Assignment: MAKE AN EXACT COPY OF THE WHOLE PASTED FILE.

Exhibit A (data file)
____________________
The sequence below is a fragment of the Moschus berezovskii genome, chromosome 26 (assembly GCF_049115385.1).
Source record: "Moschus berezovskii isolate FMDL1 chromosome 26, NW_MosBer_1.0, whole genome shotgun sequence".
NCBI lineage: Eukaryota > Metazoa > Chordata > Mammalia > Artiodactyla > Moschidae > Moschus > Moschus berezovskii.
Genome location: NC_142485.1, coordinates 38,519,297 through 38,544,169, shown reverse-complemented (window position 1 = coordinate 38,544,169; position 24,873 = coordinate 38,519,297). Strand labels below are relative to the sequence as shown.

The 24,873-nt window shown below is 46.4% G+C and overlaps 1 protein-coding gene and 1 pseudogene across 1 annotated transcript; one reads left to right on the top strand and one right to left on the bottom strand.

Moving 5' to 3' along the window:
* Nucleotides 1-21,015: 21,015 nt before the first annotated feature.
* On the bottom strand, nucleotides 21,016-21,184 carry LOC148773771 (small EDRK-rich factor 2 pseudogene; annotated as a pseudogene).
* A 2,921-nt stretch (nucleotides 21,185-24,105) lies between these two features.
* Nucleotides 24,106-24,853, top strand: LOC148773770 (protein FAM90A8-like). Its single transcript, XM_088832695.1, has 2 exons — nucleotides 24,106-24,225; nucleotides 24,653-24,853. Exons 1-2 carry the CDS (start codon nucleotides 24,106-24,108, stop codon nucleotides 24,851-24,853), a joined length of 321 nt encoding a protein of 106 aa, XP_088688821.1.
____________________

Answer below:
The sequence below is a fragment of the Moschus berezovskii genome, chromosome 26 (assembly GCF_049115385.1).
Source record: "Moschus berezovskii isolate FMDL1 chromosome 26, NW_MosBer_1.0, whole genome shotgun sequence".
NCBI lineage: Eukaryota > Metazoa > Chordata > Mammalia > Artiodactyla > Moschidae > Moschus > Moschus berezovskii.
Genome location: NC_142485.1, coordinates 38,519,297 through 38,544,169, shown reverse-complemented (window position 1 = coordinate 38,544,169; position 24,873 = coordinate 38,519,297). Strand labels below are relative to the sequence as shown.

The 24,873-nt window shown below is 46.4% G+C and overlaps 1 protein-coding gene and 1 pseudogene across 1 annotated transcript; one reads left to right on the top strand and one right to left on the bottom strand.

Moving 5' to 3' along the window:
* Nucleotides 1-21,015: 21,015 nt before the first annotated feature.
* On the bottom strand, nucleotides 21,016-21,184 carry LOC148773771 (small EDRK-rich factor 2 pseudogene; annotated as a pseudogene).
* A 2,921-nt stretch (nucleotides 21,185-24,105) lies between these two features.
* Nucleotides 24,106-24,853, top strand: LOC148773770 (protein FAM90A8-like). Its single transcript, XM_088832695.1, has 2 exons — nucleotides 24,106-24,225; nucleotides 24,653-24,853. Exons 1-2 carry the CDS (start codon nucleotides 24,106-24,108, stop codon nucleotides 24,851-24,853), a joined length of 321 nt encoding a protein of 106 aa, XP_088688821.1.